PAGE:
Thoughtless, unconscious, I lie upon the beach, waiting to be taken out to sea, to join the frothing waves that lap at my feet. The crab scuttles on pin-needle feet. A wave crashes against the rocks. This can’t be right. Soon the dark clouds will roll in and rain will hammer down, washing what’s left out into the rushing currents. Take me! Take me! Only I’ve forgotten how to swim.

Wake now! The dreams are not dreams, only the mind’s broken screams. Thoughts like seepage from the sea, drip, drip. There is no consistency. The flood is soon to resume. What to do? What to do? The spider scurries up a wall, pauses a moment, plotting then disappears into through a crack. Gone.

Saturday, October 4, 2008


There was a knock at the door, I got up off the couch to answer it, there was Nick standing in the dark hallway, the pay laundry next to him, chugging thru another endless load. I greeted him with as much enthusiasm as I could muster and invited him in. Immediately, as if on instinct, he went for the bottle of Chivas Regal that sat on the extended ledge next to the breakfast nook, there with the few other bottles. "You mind if I take a shot of this," he asked, taking a backseat to courtesy. "No," I replied. "In fact, have two, might as well, since I can’t drink anything," I said, "not with the drugs they've got me on." His was the first familiar face I had seen in almost two weeks, since falling ill with some sort of throat infection, strep, virus, not all that sure, the old British doctor, with deep-lined Beckett face, who I’d seen earlier in the week, not offering much in the way of a formal diagnosis. Typical walk-in clinic. Look you over a moment or two, feel around where its bothering you and, having finished with formalities, write you up one prescription or another and send you on your way, next, ha! Efficient, you’ve got to give them that. For whatever that’s worth. Next thing I know, Nick’s over by the kitchen counter, dish towel in hand, cleaning up a spill made in one of the frying pans, having poured himself out a little too towering shot. I tell him as much, and he replies that it’s for sipping, then proceeding to slam it back. We talk for awhile, about nothing really, school, getting caught up on things. He didn’t have any intention of coming to visit me, necessarily, so he tells me, but was just out driving, a few runs, here and there, and then suddenly found himself near the church and realized it was my block and decided to stop in. How nice of him. But it's true, the way these roads loop around in this city, the way they tend to always be circling inward, it seems, as long as you stay within certain borders and not drift off onto the highway, you’re bound to end up going just about everywhere, the city as maze, as it were, or else you may wind up going halfway up a mountain, completely lost in some dark backwoods region, retracing the paths and roads you followed to get out there, which happens, on occasion.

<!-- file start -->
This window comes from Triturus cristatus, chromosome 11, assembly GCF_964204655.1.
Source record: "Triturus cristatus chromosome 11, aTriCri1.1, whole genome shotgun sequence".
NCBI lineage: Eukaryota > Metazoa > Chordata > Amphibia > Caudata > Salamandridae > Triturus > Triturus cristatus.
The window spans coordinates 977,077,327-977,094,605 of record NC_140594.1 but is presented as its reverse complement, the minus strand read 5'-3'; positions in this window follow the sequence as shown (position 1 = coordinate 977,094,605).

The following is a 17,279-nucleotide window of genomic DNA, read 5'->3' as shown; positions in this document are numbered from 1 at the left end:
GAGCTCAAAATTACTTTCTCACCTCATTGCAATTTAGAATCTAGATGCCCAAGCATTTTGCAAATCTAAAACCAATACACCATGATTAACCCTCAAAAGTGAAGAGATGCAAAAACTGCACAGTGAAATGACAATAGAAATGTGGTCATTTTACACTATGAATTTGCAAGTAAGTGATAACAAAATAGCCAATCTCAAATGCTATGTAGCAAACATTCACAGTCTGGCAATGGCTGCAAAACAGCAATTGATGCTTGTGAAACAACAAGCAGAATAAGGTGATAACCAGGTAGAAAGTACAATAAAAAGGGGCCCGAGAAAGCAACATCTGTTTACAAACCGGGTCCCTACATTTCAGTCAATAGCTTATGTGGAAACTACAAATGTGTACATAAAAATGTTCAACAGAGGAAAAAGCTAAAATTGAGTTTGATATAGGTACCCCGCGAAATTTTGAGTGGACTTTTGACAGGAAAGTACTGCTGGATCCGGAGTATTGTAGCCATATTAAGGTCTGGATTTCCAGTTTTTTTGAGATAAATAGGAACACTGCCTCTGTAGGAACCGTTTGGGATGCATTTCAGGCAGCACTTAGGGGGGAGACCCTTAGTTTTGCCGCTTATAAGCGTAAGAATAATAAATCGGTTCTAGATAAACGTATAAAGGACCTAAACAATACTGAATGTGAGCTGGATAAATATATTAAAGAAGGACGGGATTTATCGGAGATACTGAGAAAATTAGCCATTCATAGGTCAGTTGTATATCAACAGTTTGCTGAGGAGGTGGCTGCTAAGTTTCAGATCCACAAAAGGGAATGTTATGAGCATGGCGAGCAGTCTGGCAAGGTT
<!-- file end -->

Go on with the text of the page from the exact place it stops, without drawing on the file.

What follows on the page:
Anyway after that we end up going downtown, even with the clouds and the rain, the fresh air doing me some good, after being cooped up for far too long, far too long, not even being that productive, a little bit of reading, but not much, just being sick. Isn’t it strange sometimes how after recovering from some recent illness, looking back, you realize you were a lot sicker that even you were aware of at the time, in the midst of it, thinking you would be ready bounce back anyday, as the days and weeks carry on? You need something to compare it with, I suppose, to relate it to, outside of your present condition. Yes, for the body naturally adapts to whatever set of circumstances it finds itself in, for survival. At least I was sleeping well. Downtown we stop in at a couple of the book stores. Actually three. All in a row. Well there’s the used record store, maybe not even used, and also the clothing store, some chain-brand-whatever, in between. Usually skip over those. Also while walking around, notice both the Pita Pit, the one which we often would hit up after the pub for late-night snack, and the old cool fifties style diner, where we would drive to mornings for eggs, sausage and hashbrowns to go with our hangovers, had both closed since the summer. Pity. And across the street the new city building, now fully erect and open for business, hovers over, like a great modern monstrosity, blocking out the view of the harbor. This used to be a swell street to wander down, minimal traffic, unique, artsy sorts of stores to stop in, peruse, to hang out at, dig the scene. Used to be. That’s all slowly being moved out, in favor of the mass shopping centers that are all the rage now. Maybe, but they only fill me with rage. No, not rage. Not anything, really. It all feels so unreal, so disconnected. But we adapt to it, in time, live with it. The gap widens. All you can do is run from it, hide away in little book stores, pass the time, waiting it out. In one of the stores Nick shoves a copy of Dubliners in my hands, tells me to get it, great read. Its two bucks. The price is right. Also grab Thoreau’s Walden and Other Writings for another four dollars. Meanwhile, at my urging, he picks up a modern translation of Crime and Punishment in almost new condition, ten bucks. "Including my brother's, this is the third one I’ll now own." It’s the only one you’ll ever need I reassure him, and it’s true.